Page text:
Central government finance seems to gone haywire during H1 of the ongoing fiscal, 2013-14, following slowing tax receipt on one hand and strong growth in disbursement on the other. Thus, going by monthly CGA data, the gross fiscal deficit, effectively net borrowing of the central government, worked out to 76 per cent of annual budget amount by H1, vastly exceeding 65.6 per cent during the first half of 2012-13 and 68 per cent in this period two years ago.

The growth rate in tax receipt was only 4.7 per cent, a third of the pace a year ago. This resulted in the growth rate in total non-debt receipt fall by one percentage point to 11.2 per cent, notwithstanding 44 per cent increase managed from non-tax receipt, particularly dividends and profits and a positive growth in capital receipt including PSU equity disinvestment. Central government expenditure, which had shot up from 11.4 per cent to 15.8 per cent in H1 a year ago and evoked misgivings about former Finance Minister Pranab Mukherjee’s ability to curb fiscal profligacy, has increased further by 16.6 per cent in the first half of the ongoing fiscal.

If P. Chidambaram, who has taken over the reins of the finance ministry from Pranab Mukherjee, has to contain fiscal deficit at budgeted level over the ongoing fiscal, he would have to achieve around 29 per cent growth in tax receipt in H2, more than five times the pace in H1 on one hand and bring down the increase in non-plan expenditure to less than a half of the pace recorded in H1 on the other, which would leave some scope for reviving the pace in plan account expenditure. A 27 per cent steep reduction brought about in plan account expenditure in March in the last fiscal, bringing down the cumulative increase to just around 0.5 per cent, had largely helped the government to manage deficit containment for fiscal 2012-13. Unless the economy improves markedly in H2, which would enhance tax receipt, and the government is able to slow the pace in non-plan account disbursement sharply, the central government is set to miss the target of fiscal consolidation for the current fiscal.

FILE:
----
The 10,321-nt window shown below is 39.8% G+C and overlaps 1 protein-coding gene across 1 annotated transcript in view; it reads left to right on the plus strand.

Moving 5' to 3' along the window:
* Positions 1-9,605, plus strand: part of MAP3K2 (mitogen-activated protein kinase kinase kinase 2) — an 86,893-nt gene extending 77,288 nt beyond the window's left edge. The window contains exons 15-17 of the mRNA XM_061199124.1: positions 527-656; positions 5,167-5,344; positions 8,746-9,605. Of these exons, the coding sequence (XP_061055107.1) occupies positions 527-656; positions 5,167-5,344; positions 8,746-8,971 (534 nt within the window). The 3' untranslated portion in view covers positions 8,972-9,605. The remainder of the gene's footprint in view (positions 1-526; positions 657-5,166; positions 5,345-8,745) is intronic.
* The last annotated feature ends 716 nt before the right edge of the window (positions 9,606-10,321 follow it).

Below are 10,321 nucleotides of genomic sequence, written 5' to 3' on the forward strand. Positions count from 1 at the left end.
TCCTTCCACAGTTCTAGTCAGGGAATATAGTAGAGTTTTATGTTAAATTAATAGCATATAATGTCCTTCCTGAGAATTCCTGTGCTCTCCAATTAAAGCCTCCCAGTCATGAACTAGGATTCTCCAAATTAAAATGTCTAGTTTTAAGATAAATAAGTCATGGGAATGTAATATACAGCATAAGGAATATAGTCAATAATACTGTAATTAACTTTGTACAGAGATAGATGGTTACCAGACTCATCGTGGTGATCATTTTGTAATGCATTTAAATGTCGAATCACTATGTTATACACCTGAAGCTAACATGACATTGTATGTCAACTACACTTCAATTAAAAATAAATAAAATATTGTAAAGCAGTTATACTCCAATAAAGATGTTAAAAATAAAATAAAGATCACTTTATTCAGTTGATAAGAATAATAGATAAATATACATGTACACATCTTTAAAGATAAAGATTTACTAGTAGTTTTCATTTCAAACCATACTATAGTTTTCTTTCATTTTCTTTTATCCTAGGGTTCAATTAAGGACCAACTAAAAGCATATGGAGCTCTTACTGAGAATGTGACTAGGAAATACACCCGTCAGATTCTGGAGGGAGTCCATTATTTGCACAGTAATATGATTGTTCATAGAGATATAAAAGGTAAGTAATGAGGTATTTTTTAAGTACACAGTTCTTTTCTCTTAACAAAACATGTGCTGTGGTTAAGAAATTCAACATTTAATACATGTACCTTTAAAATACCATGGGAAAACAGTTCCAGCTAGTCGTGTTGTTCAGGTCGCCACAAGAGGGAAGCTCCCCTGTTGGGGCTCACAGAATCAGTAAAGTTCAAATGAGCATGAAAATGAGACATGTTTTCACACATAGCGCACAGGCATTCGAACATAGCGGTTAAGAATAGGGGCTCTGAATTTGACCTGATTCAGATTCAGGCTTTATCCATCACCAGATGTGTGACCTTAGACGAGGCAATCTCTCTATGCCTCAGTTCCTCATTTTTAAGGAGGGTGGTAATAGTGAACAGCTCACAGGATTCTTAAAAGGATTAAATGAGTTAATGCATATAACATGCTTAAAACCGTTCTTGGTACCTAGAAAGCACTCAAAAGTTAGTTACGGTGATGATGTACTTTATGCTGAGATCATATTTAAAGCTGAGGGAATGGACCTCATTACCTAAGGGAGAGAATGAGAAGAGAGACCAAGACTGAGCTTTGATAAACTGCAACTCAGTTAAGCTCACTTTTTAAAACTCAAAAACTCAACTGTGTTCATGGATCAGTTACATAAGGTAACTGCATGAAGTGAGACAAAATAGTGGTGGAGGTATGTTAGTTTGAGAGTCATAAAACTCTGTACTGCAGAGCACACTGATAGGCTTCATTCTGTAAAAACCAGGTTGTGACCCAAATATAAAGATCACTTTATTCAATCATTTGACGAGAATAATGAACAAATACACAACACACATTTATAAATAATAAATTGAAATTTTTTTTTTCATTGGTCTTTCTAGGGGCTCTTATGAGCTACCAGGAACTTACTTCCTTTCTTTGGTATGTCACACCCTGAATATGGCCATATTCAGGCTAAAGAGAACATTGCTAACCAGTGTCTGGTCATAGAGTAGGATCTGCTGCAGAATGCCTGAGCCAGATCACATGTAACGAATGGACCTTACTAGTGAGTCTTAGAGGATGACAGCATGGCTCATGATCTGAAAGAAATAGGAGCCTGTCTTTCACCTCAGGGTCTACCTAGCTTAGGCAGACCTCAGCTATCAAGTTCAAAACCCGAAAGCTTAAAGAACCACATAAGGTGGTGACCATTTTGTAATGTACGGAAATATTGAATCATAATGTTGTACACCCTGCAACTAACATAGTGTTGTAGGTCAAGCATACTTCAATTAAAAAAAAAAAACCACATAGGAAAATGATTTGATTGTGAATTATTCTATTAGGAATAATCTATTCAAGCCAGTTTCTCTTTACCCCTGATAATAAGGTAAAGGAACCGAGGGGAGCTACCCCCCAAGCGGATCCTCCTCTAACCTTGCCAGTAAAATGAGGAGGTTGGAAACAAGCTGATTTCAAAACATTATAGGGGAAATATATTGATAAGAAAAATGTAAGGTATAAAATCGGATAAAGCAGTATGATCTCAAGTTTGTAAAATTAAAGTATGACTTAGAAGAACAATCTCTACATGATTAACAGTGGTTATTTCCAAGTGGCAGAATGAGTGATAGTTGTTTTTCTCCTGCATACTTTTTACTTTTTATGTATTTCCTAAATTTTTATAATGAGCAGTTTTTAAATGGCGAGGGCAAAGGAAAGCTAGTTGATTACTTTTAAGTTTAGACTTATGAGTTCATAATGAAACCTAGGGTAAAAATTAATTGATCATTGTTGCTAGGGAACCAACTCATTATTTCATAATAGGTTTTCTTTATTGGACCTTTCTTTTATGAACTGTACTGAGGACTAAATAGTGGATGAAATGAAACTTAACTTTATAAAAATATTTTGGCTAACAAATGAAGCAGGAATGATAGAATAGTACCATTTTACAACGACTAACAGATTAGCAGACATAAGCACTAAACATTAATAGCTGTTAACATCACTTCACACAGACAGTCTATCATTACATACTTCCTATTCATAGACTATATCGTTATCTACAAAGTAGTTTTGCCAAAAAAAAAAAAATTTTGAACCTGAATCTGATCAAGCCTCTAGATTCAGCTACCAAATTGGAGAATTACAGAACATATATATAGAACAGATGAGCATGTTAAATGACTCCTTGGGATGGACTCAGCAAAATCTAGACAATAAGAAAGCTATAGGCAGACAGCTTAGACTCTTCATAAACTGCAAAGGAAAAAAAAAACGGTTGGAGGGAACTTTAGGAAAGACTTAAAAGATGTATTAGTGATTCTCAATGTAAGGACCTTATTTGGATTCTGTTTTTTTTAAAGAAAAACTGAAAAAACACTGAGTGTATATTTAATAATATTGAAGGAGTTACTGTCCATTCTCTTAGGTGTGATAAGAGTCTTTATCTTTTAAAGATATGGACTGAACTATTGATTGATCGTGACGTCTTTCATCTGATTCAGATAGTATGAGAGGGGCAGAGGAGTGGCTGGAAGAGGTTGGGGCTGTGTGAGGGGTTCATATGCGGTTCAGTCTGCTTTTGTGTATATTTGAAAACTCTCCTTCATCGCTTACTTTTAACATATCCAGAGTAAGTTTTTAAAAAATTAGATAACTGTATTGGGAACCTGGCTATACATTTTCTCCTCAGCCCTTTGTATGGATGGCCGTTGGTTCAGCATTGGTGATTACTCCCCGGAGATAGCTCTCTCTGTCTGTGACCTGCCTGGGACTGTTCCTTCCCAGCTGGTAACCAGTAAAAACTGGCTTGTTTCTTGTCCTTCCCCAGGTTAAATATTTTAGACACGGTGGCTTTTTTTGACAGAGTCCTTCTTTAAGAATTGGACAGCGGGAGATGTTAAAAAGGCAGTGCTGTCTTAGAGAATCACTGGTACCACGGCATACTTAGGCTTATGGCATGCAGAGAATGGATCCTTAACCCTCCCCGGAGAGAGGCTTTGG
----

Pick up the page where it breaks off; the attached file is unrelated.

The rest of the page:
Slowing receipt
Mirroring a decelerating economy, the annual growth rate in net tax receipt has dropped to 4.7 per cent during H1, from 15.3 per cent in the same period of 2012-13, even as the feat was better than the decline during Q1. Corporate tax increased 7.5 per cent, personal income tax 18.4 per cent, service tax 16.3 per cent and customs duty by 5.7 per cent, even as mirroring a retarding industry, excise duty collection was 8.1 per cent less on y-o-y basis. Growth rate in non-tax receipt was 44 per cent, four times the rate in H1 a year ago due to vastly better dividend and profit return. Capital receipt showed 14 per cent rise. PSU equity disinvestment netted Rs.1,478 crore (+8 per cent).

Quickening disbursement
Even as the growth rate in non-plan expenditure was maintained at around 16.6 per cent, that in plan accounting spending was more at 16.5 per cent (14 per cent). Revenue account plan expenditure was up 15 per cent and plan account capex 22 per cent. Total disbursement was up 16.6 per cent (15.8 per cent).

In non-plan expenditure, defence capital outlay was Rs.40,286 crore till September, 46 per cent of annual budget.

CENTRAL GOVERNMENT FINANCE DURING H1
` billion
% Increase
2013-14
2013-14
2012-13
Revenue Receipts
3,899
11.12
14.85
Tax Revenue (Net)
3,076
4.69
15.34
Non-Tax Revenue
823
44.22
12.36
Non-Debt Capital Receipts
71
13.84
-51.39
Total Receipts
3,970
11.16
12.20
Non-Plan Expenditure
5,729
16.62
16.62
On Revenue Account
5,192
16.23
18.71
Plan Expenditure
2,361
16.46
14.01
On Revenue Account
1,930
15.24
10.90
On Capital Account
431
22.30
31.55
Total Expenditure
8,091
16.57
15.81
Fiscal Deficit
4,121
22.32
19.98
Revenue Deficit
3,223
22.41
18.71

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